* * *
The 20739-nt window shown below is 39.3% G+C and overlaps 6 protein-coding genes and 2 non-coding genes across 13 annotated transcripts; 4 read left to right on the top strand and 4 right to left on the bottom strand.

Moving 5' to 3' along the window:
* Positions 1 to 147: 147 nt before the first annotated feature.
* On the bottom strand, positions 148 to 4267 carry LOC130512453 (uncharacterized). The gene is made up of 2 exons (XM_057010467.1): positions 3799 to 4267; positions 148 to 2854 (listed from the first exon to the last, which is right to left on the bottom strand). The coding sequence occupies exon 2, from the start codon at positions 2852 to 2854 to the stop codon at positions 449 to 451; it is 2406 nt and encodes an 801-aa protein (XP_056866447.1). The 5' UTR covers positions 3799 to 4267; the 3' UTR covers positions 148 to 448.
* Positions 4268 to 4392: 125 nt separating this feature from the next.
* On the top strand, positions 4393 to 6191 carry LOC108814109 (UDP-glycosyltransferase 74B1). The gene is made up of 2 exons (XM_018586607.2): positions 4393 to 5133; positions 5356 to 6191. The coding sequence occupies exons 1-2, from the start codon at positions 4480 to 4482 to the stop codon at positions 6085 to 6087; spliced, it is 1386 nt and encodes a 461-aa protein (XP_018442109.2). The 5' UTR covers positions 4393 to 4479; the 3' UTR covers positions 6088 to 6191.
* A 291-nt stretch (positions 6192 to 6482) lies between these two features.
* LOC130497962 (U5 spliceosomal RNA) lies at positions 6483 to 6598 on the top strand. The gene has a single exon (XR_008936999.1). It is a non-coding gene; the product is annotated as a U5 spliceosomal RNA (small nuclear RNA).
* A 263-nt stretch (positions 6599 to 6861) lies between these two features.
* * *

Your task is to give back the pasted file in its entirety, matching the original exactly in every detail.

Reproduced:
The 20739-nt window shown below is 39.3% G+C and overlaps 6 protein-coding genes and 2 non-coding genes across 13 annotated transcripts; 4 read left to right on the top strand and 4 right to left on the bottom strand.

Moving 5' to 3' along the window:
* Positions 1 to 147: 147 nt before the first annotated feature.
* On the bottom strand, positions 148 to 4267 carry LOC130512453 (uncharacterized). The gene is made up of 2 exons (XM_057010467.1): positions 3799 to 4267; positions 148 to 2854 (listed from the first exon to the last, which is right to left on the bottom strand). The coding sequence occupies exon 2, from the start codon at positions 2852 to 2854 to the stop codon at positions 449 to 451; it is 2406 nt and encodes an 801-aa protein (XP_056866447.1). The 5' UTR covers positions 3799 to 4267; the 3' UTR covers positions 148 to 448.
* Positions 4268 to 4392: 125 nt separating this feature from the next.
* On the top strand, positions 4393 to 6191 carry LOC108814109 (UDP-glycosyltransferase 74B1). The gene is made up of 2 exons (XM_018586607.2): positions 4393 to 5133; positions 5356 to 6191. The coding sequence occupies exons 1-2, from the start codon at positions 4480 to 4482 to the stop codon at positions 6085 to 6087; spliced, it is 1386 nt and encodes a 461-aa protein (XP_018442109.2). The 5' UTR covers positions 4393 to 4479; the 3' UTR covers positions 6088 to 6191.
* A 291-nt stretch (positions 6192 to 6482) lies between these two features.
* LOC130497962 (U5 spliceosomal RNA) lies at positions 6483 to 6598 on the top strand. The gene has a single exon (XR_008936999.1). It is a non-coding gene; the product is annotated as a U5 spliceosomal RNA (small nuclear RNA).
* A 263-nt stretch (positions 6599 to 6861) lies between these two features.